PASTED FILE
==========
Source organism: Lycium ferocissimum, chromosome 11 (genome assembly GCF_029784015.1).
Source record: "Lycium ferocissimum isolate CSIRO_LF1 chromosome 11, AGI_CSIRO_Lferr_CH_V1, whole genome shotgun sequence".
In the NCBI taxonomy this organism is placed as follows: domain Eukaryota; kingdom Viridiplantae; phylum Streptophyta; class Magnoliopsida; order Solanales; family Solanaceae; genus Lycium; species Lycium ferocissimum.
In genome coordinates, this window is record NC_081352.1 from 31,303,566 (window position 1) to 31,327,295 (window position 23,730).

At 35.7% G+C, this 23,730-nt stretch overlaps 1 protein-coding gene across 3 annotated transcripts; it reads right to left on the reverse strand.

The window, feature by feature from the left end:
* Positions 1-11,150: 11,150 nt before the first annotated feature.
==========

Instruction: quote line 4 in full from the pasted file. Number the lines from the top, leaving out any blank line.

In genome coordinates, this window is record NC_081352.1 from 31,303,566 (window position 1) to 31,327,295 (window position 23,730).